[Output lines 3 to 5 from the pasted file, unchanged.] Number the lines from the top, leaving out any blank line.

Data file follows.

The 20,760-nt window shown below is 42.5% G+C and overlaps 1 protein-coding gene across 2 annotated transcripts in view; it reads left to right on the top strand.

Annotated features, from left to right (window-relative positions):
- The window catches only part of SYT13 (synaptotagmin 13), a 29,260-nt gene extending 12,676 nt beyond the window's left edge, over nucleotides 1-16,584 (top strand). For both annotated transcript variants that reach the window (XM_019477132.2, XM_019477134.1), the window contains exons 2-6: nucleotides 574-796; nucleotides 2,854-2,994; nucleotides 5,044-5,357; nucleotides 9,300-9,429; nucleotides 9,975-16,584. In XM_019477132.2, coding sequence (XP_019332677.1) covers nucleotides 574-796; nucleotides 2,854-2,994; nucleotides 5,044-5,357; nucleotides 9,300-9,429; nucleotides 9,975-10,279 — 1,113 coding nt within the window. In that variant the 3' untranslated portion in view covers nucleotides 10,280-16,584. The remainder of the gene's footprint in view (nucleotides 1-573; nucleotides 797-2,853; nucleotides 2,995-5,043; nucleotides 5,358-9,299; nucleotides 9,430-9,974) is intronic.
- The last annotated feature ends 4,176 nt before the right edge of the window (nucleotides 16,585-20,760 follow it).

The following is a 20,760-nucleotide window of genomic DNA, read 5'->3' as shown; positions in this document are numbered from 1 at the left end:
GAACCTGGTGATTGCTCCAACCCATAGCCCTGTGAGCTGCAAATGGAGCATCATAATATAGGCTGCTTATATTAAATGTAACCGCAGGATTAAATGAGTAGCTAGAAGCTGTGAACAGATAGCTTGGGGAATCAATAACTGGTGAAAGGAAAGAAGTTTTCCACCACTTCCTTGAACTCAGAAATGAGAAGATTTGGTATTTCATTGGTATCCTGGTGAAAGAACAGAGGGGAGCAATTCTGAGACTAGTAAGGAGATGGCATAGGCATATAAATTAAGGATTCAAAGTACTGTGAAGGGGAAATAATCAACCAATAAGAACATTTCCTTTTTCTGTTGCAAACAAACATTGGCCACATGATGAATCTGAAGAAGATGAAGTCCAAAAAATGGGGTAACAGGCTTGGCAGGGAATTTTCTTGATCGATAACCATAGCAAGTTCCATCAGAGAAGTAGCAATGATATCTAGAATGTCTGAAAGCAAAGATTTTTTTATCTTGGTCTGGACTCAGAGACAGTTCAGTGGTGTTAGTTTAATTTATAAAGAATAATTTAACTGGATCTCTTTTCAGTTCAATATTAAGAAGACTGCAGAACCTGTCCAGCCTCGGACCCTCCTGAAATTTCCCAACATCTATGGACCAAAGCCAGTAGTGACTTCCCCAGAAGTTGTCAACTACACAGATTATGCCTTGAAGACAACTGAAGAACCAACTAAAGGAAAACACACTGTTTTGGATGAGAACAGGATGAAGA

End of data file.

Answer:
- The window catches only part of SYT13 (synaptotagmin 13), a 29,260-nt gene extending 12,676 nt beyond the window's left edge, over nucleotides 1-16,584 (top strand). For both annotated transcript variants that reach the window (XM_019477132.2, XM_019477134.1), the window contains exons 2-6: nucleotides 574-796; nucleotides 2,854-2,994; nucleotides 5,044-5,357; nucleotides 9,300-9,429; nucleotides 9,975-16,584. In XM_019477132.2, coding sequence (XP_019332677.1) covers nucleotides 574-796; nucleotides 2,854-2,994; nucleotides 5,044-5,357; nucleotides 9,300-9,429; nucleotides 9,975-10,279 — 1,113 coding nt within the window. In that variant the 3' untranslated portion in view covers nucleotides 10,280-16,584. The remainder of the gene's footprint in view (nucleotides 1-573; nucleotides 797-2,853; nucleotides 2,995-5,043; nucleotides 5,358-9,299; nucleotides 9,430-9,974) is intronic.
- The last annotated feature ends 4,176 nt before the right edge of the window (nucleotides 16,585-20,760 follow it).

The following is a 20,760-nucleotide window of genomic DNA, read 5'->3' as shown; positions in this document are numbered from 1 at the left end: